That said, there are times when Rosen’s accuracy wanes slightly, or his aggressive mindset can get him into trouble. He’s generally aware of his check downs, but he often tries to glean as much value as he can from a play. His ball placement is generally accurate, but can be inconsistent when pressured, and some of his forced throws will go high. Rosen will also occasionally grow too confident in his arm, and force the ball into congested situations. While this can lead to spectacular throws, it can also lead to drive-killing interceptions.
Rosen will also occasionally overthrow dump-offs with his live arm, and conversely, he has a tendency to throw low to curl and comeback routes. While this can help mitigate a defensive back’s impact on the ball, it also makes for a harder catch by the receiver. He can also throw a bit behind receivers crossing left to right, and miscommunication with receivers was a problem at times in college (Though his receivers dropped a lot of passes, so it’s hard to tell whose fault it was).
Rosen’s aggressive mindset as a passer is polarizing. He occasionally makes very bad decisions trying to maximize broken plays, but he clearly displays the situational awareness one desires from an aggressive pocket passer. He recognizes blitzes and gets the ball out quick. He puts enough pace on short passes to allow receivers run-after-catch opportunities. He faked a spike against Texas A&M, using his situational awareness to deceive the defense (He also brought back UCLA from a 34-point deficit in that game). He can run the read option in the red zone, and he gives his receivers good cushion on fade throws.
Yes, Rosen is aggressive. But it’s easier to refine and build off of an aggressive mentality in the NFL, than mold a conservative passer into a gunslinger. While Rosen takes risks with his arm, he has the arm talent to maximize those risks, and every action has an underlying reason behind it. Whereas some young quarterbacks can simply throw the ball up, Rosen has a plan on every down, and when the plan breaks, he has the ability to succeed outside of structure with arm talent, flexibility, and laser focus.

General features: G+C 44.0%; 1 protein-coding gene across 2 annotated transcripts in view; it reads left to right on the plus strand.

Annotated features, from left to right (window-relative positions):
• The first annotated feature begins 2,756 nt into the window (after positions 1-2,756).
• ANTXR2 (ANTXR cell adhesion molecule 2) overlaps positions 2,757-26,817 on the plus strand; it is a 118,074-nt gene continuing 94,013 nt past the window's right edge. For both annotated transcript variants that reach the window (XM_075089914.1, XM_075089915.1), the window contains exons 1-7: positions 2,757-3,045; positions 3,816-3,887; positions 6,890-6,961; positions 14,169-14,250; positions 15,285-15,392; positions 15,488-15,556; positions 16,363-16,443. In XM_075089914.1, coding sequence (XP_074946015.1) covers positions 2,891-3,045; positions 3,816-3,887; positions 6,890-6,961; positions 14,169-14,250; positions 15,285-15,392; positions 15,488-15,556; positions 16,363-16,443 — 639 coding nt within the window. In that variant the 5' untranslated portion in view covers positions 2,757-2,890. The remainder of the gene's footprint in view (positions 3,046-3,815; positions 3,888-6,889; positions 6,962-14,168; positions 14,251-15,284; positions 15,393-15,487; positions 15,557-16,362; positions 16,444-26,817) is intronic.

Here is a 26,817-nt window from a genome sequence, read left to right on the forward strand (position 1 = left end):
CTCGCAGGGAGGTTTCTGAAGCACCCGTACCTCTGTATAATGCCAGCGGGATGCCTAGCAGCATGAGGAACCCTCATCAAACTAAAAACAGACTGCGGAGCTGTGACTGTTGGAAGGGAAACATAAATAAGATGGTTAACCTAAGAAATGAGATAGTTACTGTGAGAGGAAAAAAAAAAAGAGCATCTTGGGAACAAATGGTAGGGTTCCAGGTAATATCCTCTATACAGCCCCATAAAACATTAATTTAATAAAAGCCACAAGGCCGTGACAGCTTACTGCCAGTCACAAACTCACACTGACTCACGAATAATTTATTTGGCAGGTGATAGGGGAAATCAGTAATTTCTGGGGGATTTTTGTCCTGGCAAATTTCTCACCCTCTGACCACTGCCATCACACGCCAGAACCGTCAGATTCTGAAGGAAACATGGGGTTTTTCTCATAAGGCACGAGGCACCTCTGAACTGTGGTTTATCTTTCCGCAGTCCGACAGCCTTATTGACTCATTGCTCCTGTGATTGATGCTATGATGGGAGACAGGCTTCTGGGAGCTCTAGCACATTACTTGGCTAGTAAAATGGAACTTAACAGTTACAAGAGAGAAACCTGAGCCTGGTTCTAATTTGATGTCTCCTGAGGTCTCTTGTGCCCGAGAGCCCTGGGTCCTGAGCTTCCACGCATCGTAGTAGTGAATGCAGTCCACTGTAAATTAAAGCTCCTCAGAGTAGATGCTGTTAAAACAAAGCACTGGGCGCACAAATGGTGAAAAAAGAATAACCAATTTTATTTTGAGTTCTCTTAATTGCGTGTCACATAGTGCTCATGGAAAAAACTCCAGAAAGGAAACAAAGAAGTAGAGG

If I had to compare Rosen to a pocket passer in the 2019 class, Dwayne Haskins comes to mind. Both are, by definition, pocket passers. Both are smart. But while Haskins is generally conservative, minimizing opportunities downfield and taking what’s given, Rosen is aggressive, and sees the whole field much better, thus boosting his upside. Haskins’ mechanics can be inconsistent. Rosen’s mechanics are very polished. Haskins and Rosen both leave something to be desired as athletes, but Rosen gets the edge there, and has a better skill set, in terms of succeeding outside of structure. Rosen’s arm is stronger and more elastic, and while Haskins is very accurate on short passes, Rosen has much more consistent accuracy in the intermediate and deep ranges, and the velocity to drive the ball into tighter windows. Haskins can be a starter in the right situation, but when compared to Rosen, it’s not really a competition.
As a prospect, based on his college film, Josh Rosen is an adequately mobile pocket passer who has the desired gunslinger mentality that teams seek from pocket passers. He simply doesn’t miss open receivers, and his precision to all three levels of the field, afforded to him by fluid mechanics and a versatile arm, is very impressive. Rosen’s short and intermediate throws are crisp, and his deep passes are relatively consistent, with an impressive blend of pace and touch. Just one year removed from college, Rosen’s tape as a prospect still matters. And his tape as a prospect was very, very good.
Josh Rosen vs. Colorado (2017)
Josh Rosen vs. Arizona State (2017)
Josh Rosen vs. Texas A&M (2017)